Lights out manufacturing is the holly grail, there are now enough lights out cells that it is not uncommon. When a plant can bring in raw material and component parts, assemble and, package lights out that industry will achieve automation nirvana.

    Canned and frozen food are getting pretty close, news papers and web press facility are too. Complex assembly is only complex until automation solves the equation. I know many are old enough to recall seeing the automated sheet metal inset lines with the very cool magazines that rotated and twirled the inserts to orient them for installation. That is the kind of stuff that was automated 50 years ago, imagine what can be done with the equipment we have today.

    There will always be some people to tend to the automation and service things. The logistics of supply and delivery will include people, so will general plant services. The first industries to fully automate will be the ones closest to it now. Food processing/packaging, printing, forest products(post harvest) and, chemical/elemental refining and processing lead the way.

    Realistically, about half to 3/4 of jobs today in production won't be needed. That is not the entire work force but, it IS a huge number of workers that span the economic spectrum. Yea there will be new jobs in the future we haven't even dreamed of, the question of how human capital is employed is the unknown.

    Steve
    I think the real kicker is at the end here.
    “Human Capital”...is only useful if it has a use.
    If not then we are nothing but consumers for the factories.

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  22. #156
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    I do not know the exact numbers of things yet it seems with the introduction of Automation in say farming or other business currently using a lot of human labor,it seems at first that the freed up labor is quickly put to work in another area where labor is needed. Like manual machines vs CNC there are times where these machines are still utilized and still have value.

    It seems also that Automation has safety concerns with the automatic driving cars.One person was hit and killed by one here a while back. There is a learning situation when this kind of thing is used. Another thread discusses the 737 Max. The pilots fought the automation where it's sensors misread the actions of the aircraft.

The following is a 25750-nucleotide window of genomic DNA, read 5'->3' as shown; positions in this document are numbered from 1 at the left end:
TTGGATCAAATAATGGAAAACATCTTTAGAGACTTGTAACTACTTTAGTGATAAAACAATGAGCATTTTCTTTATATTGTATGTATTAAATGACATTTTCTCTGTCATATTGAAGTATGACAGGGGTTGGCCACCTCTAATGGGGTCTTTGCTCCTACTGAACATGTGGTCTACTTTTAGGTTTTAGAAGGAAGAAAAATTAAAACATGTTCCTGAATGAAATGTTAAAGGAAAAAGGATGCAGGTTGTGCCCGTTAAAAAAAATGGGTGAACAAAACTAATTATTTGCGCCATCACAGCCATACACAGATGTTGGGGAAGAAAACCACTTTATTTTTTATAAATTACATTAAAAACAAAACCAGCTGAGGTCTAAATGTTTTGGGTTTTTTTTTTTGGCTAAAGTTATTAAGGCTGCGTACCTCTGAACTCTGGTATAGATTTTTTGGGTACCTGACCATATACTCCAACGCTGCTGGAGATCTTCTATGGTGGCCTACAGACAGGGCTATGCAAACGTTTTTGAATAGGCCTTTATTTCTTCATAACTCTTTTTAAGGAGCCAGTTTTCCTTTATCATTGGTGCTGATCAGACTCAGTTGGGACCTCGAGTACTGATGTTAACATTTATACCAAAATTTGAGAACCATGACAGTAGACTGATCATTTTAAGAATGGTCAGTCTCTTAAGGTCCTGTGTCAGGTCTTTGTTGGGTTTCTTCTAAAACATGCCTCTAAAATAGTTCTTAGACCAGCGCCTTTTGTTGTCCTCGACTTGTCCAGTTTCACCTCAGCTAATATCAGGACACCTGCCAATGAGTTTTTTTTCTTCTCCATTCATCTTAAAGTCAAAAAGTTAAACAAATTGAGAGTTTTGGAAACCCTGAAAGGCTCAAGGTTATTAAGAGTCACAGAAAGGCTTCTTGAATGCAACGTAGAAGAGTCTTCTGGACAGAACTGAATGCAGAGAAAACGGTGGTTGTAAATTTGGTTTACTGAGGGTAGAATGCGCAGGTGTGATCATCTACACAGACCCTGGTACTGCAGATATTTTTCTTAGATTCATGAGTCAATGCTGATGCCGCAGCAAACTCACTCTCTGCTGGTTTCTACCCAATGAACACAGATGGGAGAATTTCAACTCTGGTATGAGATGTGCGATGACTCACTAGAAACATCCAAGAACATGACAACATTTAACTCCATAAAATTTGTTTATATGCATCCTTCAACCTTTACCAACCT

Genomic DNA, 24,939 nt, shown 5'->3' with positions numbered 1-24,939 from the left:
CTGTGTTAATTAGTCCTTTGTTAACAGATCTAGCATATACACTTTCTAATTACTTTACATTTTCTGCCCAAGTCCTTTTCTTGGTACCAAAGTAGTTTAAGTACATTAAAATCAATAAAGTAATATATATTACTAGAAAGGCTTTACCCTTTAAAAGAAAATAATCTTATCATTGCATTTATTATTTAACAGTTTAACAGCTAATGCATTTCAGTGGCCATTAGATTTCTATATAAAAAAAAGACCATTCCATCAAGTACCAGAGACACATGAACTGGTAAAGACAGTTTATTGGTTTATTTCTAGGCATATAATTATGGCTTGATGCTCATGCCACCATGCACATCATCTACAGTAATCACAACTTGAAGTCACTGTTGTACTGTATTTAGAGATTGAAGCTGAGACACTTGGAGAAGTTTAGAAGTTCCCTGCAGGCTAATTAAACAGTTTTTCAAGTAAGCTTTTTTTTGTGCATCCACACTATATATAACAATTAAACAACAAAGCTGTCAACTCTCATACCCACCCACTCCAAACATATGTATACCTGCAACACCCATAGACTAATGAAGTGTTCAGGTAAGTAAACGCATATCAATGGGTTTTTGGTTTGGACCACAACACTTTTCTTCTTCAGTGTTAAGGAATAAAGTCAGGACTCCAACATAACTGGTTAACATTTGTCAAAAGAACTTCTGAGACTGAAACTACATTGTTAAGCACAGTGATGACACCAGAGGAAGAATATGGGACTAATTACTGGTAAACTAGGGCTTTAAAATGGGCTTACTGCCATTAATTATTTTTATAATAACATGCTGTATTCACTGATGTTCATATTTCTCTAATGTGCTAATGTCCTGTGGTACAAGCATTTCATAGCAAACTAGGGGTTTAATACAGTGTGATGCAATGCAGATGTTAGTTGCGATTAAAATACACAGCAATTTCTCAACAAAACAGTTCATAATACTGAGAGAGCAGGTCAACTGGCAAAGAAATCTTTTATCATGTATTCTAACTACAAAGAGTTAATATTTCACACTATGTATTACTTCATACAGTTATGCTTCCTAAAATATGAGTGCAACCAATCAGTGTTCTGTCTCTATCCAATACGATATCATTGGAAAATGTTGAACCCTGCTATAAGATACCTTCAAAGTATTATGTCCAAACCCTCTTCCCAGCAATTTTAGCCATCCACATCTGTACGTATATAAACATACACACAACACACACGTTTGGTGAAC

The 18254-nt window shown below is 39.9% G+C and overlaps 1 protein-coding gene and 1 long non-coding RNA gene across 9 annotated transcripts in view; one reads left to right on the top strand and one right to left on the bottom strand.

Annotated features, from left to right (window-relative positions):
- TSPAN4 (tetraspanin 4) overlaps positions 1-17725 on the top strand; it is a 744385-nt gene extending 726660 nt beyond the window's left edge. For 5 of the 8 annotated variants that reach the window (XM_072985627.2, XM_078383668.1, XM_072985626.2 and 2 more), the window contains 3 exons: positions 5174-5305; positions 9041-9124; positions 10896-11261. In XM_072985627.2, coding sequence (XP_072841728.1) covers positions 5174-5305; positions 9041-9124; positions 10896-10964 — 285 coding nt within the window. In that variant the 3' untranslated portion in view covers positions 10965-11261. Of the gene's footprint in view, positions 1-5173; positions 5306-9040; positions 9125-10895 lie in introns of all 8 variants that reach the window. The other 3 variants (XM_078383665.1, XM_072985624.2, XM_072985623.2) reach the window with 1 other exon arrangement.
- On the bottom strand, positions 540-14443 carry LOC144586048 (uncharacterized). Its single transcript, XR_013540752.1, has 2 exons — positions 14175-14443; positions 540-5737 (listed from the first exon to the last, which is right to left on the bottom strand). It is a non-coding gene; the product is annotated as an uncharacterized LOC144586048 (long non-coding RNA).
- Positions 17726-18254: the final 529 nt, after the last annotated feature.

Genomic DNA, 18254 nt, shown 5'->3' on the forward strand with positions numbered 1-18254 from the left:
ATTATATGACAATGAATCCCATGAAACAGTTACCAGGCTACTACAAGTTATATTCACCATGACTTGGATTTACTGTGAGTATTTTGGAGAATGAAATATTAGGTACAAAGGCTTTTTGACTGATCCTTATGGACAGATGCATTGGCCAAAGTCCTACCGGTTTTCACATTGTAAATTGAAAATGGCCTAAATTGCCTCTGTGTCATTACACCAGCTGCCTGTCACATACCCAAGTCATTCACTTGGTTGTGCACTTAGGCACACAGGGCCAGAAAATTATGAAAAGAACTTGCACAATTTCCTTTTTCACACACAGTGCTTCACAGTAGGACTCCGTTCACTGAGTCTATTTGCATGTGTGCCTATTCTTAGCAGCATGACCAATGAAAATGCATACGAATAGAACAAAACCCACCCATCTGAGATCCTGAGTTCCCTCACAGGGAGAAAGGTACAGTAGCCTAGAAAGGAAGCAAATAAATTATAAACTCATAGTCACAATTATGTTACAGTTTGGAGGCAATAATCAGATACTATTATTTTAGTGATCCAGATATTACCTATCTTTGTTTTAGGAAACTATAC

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    Quote Originally Posted by Spinit View Post
    I do not know the exact numbers of things yet it seems with the introduction of Automation in say farming or other business currently using a lot of human labor,it seems at first that the freed up labor is quickly put to work in another area where labor is needed. Like manual machines vs CNC there are times where these machines are still utilized and still have value.

    It seems also that Automation has safety concerns with the automatic driving cars.One person was hit and killed by one here a while back. There is a learning situation when this kind of thing is used. Another thread discusses the 737 Max. The pilots fought the automation where it's sensors misread the actions of the aircraft.
    Accidents per mile driven, self driving cars have a better record than humans. And will continue to do so.

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    It is new also. Still in development and testing. Still it is a scary change to me.

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    Quote Originally Posted by Spinit View Post
    It is new also. Still in development and testing. Still it is a scary change to me.
    I trust the average Tesla more than I trust the average idiot playing on their cell phone while eating a McDouble...

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    That is a good point. It used to be a lot worse and if someone was driving crazy I could see they were on their cell. Now in this area tickets are issued unless people use hands off technology and so it is a bit safer. There are no automated cars here which I know of. I am kind of surprised I have not seen that in town. They are into all that.